NZPC is quite a unique case…A lot of it comes back to Catherine…She is really politically savvy and I think that her role has been really instrumental in creating that respect that people have got for them. I mean Calum is amazing as well…there are so many people there…They’re just really good at connecting with people, but I think Catherine had a lot to do with the status they now have. She is willing to go and have a conversation with anyone…
They were so involved and so determined, you know, they were involved in writing, drafting and what not…and lobbying that they did was hugely beneficial…Their role was really fundamental…The way they operate is quite unique and I think they were really smart in terms of how they lobbied and made relationships with other organisations because they had other voices with them.
3.2.4. Wide Alliances: ‘Having Tentacles in so Many Different Networks!’
3.2.5. New Zealand’s Socio-Political Context: ‘Ethos of Fairness’
I have heard it directly from the politicians in the UK that New Zealand is so different. But it is not that different. And the themes that run through, the anti-lot comes up with the same sorts of things to oppose legislative reform, the things are the same.
Conflicts of Interest
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These are the movements in France (the occupation of the Saint-Nizier church in Lyon, Association Nationale de Prostitueés), the Netherlands (Red Thread), the USA (Coyote), and the International Committee for Prostitutes Rights. For the activities of non-Western organisations, see Kampadoo and Dozema (1998), and for the sex workers’ rights activism in Europe, see Dziuban and Stevenson (2015).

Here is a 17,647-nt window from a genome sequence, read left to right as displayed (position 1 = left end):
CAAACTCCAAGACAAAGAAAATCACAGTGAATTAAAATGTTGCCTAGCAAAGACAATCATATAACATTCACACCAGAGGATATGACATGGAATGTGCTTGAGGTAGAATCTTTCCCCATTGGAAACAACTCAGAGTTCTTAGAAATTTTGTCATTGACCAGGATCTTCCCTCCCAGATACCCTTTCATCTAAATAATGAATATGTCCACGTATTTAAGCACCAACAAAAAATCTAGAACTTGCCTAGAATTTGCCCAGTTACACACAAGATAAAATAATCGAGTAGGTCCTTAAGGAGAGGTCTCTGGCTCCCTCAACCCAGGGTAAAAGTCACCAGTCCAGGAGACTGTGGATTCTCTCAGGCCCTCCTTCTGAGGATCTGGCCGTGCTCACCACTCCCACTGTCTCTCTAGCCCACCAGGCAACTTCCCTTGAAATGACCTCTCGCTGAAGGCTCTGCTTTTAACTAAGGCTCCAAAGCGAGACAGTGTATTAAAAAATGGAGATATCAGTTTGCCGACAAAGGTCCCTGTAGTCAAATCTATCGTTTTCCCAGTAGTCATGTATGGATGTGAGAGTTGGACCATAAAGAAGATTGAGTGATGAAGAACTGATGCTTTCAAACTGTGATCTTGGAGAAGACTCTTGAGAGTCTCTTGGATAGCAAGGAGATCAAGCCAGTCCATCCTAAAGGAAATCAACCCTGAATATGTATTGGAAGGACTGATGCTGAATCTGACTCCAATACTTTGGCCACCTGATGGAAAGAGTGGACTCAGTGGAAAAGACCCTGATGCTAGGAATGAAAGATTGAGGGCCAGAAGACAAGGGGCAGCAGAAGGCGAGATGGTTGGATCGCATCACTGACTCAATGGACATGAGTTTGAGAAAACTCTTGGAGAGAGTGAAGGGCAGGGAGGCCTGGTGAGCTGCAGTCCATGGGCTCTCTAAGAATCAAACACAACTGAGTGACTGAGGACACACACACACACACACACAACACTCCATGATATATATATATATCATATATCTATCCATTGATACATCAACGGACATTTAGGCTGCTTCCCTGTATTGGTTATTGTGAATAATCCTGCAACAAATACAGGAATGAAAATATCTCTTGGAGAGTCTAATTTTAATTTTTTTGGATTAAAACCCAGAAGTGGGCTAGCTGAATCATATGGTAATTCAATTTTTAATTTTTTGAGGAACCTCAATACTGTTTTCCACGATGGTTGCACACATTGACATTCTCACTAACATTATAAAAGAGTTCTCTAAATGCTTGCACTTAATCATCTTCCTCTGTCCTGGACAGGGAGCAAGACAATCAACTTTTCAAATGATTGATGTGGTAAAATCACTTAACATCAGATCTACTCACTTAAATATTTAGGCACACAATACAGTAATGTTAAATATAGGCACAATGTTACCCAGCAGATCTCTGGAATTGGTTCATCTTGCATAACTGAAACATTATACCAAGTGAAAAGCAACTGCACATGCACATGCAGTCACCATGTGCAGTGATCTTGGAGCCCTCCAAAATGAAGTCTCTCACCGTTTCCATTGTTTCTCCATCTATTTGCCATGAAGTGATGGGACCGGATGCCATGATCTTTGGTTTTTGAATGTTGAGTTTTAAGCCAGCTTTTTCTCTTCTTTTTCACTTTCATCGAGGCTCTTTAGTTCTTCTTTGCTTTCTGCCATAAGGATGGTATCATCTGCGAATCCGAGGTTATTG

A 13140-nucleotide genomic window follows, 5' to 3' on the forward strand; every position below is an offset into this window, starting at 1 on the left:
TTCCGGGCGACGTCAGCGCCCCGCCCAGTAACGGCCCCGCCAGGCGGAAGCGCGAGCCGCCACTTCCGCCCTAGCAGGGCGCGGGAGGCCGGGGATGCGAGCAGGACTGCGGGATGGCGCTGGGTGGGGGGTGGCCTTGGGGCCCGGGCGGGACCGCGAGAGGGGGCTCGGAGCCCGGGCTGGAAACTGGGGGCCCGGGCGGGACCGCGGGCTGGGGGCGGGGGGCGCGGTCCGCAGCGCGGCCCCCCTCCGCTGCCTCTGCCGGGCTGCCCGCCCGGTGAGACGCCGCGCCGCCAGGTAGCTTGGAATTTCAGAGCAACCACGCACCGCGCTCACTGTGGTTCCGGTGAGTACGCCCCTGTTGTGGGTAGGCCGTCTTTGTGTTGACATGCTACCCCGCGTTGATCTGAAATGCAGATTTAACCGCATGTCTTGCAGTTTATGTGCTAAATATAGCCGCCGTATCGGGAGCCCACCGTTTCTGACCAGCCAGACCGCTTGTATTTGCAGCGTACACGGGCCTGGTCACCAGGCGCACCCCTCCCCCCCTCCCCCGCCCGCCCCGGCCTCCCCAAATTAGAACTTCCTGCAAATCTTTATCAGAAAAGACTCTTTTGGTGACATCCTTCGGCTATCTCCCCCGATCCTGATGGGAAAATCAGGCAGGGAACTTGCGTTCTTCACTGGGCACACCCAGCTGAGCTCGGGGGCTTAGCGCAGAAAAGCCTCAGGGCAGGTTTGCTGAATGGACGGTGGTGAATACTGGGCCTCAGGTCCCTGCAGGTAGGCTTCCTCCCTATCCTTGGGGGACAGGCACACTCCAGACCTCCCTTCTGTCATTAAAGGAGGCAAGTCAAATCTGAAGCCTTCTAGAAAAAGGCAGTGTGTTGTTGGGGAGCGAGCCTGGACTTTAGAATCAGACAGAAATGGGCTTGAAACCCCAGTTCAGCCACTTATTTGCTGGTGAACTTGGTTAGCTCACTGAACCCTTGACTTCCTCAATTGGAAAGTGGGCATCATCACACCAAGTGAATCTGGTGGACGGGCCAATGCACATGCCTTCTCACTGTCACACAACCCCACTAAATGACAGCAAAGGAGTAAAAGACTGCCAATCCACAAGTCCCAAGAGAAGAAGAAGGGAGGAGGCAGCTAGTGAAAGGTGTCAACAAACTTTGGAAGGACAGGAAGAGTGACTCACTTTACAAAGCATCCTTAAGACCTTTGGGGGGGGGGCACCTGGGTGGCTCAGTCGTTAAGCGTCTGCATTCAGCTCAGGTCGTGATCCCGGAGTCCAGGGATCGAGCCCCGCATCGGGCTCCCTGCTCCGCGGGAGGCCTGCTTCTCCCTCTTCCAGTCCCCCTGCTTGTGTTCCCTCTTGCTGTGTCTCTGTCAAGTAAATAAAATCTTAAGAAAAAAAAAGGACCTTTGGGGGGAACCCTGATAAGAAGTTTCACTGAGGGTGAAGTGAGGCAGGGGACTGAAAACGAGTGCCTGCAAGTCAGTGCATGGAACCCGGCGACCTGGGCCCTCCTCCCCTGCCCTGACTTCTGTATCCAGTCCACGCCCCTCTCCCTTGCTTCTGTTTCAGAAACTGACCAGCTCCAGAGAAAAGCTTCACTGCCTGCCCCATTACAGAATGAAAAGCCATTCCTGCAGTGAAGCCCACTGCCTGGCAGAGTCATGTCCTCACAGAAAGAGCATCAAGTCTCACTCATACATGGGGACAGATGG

The law enhances the autonomy of sex workers and the protection from exploitation. Under the law street-based sex workers can operate without any restrictions; up to four sex workers can operate together as equals before any person needs a manager/operator’s certificate; and only if someone oversees one other (or more) sex worker(s) is a certificate needed. The use in prostitution of persons under 18 is prohibited.
Sex workers’ demands for decriminalisation of sex work and the recognition of sex workers’ rights have also been supported by several United Nations agencies, such as the United Nations Development Programme (UNDP), the United Nations Entity for Gender Equality and the Empowerment of Women (UN Women), United Nations Population Fund (UNFPA), the World Health Organisation (WHO), and the United Nations Joint Programme on HIV/AIDS (UNAIDS), as well as Amnesty International and Human Rights Watch (Global Network of Sex Work Projects 2016; Dziuban and Stevenson 2015).
I was fortunate enough to attend and present at the NZPC symposium (Wellington, 12 February 2016) which enabled me to meet more of the NZPC staff, volunteers, and members as well as health officers and brothel operators. Furthermore, I attended a meeting with police, staff of the Child, Youth and Family agency, and youth workers in Auckland, as well as a meeting with the police in Wellington. I also went to a homeless shelter with the Auckland coordinator to secure accommodation for a pregnant street worker and I attended street outreach activities in Christchurch. These experiences enabled me to gain a greater understanding of the organisation.
I first spoke to the coordinators of the offices who then introduced me to other people in the office, and I then interviewed all those who volunteered, and that included all the employees who were present at the office during the time of my field work.
Gillian Abel from the University of Otago, Christchurch and Jan Jordan and Lynzi Armstrong from the Victoria University of Wellington.